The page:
Ombudsman urges PM to make face masks mandatory in airports
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    Ombudsman urges PM to make face masks mandatory in airports

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    Belgium’s National Security Council (NSC) must clearly state that the use of face masks is obligatory in all Belgian airports, the federal ombudsman for aviation said.

    In a letter addressed to Prime Minister Sophie Wilmès ahead of an NSC meeting, Federal Aviation Ombudsman Philippe Touwaide urged leaders to provide clarity on the rules to avoid airports deferring responsibility to commercial airlines.

    “I would like to advise you (…) to make wearing a face mask mandatory in all Belgian airports in the NSC meeting of Wednesday, 6 May,” Touwaide wrote, RTBF reports. “This is obvious and logical measure will help to limit the spread of the virus.”

    In his letter, Touwaide takes aim at comments made by the CEO of Brussels Airport, Arnaud Feist, that the airport was not responsible for passengers’ use of face masks.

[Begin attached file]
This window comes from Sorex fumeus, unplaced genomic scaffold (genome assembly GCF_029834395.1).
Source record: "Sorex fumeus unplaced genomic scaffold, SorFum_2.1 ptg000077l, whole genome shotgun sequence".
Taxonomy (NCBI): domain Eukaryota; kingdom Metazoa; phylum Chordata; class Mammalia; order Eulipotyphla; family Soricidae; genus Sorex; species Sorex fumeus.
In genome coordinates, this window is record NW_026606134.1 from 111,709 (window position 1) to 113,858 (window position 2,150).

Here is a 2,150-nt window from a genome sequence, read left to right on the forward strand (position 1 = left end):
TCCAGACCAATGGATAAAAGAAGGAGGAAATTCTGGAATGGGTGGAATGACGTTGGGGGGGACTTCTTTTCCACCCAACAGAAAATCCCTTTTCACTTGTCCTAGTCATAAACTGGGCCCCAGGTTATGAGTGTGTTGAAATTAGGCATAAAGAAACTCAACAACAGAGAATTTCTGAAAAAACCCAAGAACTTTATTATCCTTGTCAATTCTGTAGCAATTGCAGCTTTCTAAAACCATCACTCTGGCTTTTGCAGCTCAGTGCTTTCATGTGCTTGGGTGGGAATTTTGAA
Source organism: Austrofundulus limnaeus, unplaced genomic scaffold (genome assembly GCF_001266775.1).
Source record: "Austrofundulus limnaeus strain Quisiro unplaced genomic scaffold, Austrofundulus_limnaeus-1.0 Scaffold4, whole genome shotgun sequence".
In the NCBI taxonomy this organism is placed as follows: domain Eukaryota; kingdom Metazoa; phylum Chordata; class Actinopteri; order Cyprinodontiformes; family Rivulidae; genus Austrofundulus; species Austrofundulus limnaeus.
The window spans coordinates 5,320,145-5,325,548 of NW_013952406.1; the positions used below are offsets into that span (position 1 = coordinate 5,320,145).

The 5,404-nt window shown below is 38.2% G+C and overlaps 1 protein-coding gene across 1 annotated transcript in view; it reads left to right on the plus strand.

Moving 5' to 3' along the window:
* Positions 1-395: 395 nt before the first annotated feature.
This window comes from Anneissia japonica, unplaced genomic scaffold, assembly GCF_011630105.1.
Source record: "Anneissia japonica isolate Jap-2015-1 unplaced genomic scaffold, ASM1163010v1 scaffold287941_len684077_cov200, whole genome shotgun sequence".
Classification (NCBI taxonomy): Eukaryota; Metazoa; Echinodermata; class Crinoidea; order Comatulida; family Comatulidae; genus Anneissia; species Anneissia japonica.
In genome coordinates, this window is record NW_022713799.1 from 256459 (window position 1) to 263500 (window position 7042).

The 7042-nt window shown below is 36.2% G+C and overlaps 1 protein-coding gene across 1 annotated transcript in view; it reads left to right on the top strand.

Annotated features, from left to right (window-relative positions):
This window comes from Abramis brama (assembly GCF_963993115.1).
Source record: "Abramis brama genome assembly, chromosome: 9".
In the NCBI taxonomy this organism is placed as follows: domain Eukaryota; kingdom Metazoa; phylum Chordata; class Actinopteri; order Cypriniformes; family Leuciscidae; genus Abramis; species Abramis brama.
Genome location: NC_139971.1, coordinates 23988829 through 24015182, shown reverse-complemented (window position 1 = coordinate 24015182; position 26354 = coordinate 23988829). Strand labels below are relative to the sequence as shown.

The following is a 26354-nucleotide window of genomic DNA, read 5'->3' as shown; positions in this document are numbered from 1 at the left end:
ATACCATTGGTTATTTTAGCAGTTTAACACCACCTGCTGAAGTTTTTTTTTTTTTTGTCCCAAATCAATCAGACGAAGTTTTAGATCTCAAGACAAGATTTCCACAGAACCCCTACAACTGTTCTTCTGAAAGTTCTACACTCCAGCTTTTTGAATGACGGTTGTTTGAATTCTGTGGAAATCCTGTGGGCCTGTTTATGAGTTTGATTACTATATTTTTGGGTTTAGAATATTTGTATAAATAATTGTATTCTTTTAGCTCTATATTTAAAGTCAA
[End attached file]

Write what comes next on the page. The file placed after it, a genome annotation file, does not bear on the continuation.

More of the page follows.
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    “His defence is based on the fact that he does not manage transportation and that ‘his’ airport is not organized by a government agency. It is up to the airlines to impose, distribute and pay for face masks and not to him,” Touwaide wrote.

    But Touwaide argues that the busiest airport in Belgium is in fact managed by the General Directorate of Aerial Transportation of the federal public transport services (FPS Transport and Mobility).

    The rules issued by the NSC following a meeting on 30 April make it clear, according to the ombudsman, that Brussels Airport should enforce the use of face masks.

    The NSC’s conclusions, published in a ministerial decree state that “all citizens over the age of 12 are required to cover their nose and mouth (…) upon entrance to (…) any means of transport organised by a public authority.”

    Days after the decree was published, Charleroi Airport said it would make the use of face masks mandatory in its airport.

    Agreeing with the airport’s CEO, the cabinet of the federal mobility minister, François Bellot, has reportedly said that airports should not be viewed as public transport and that such matters fall outside the remit of the ombudsman, according to Bruzz.

    In his letter, Touwaide also pointed out that Brussels Airport was not currently enforcing any screening for arriving passengers, who he said were advised to quarantine for a fortnight but that no temperature or identity details were being collected by the airport.

    “This measure is not effective, because once the passenger comes home there is no more control,” Touwaide wrote.

    Gabriela Galindo
    The Brussels Times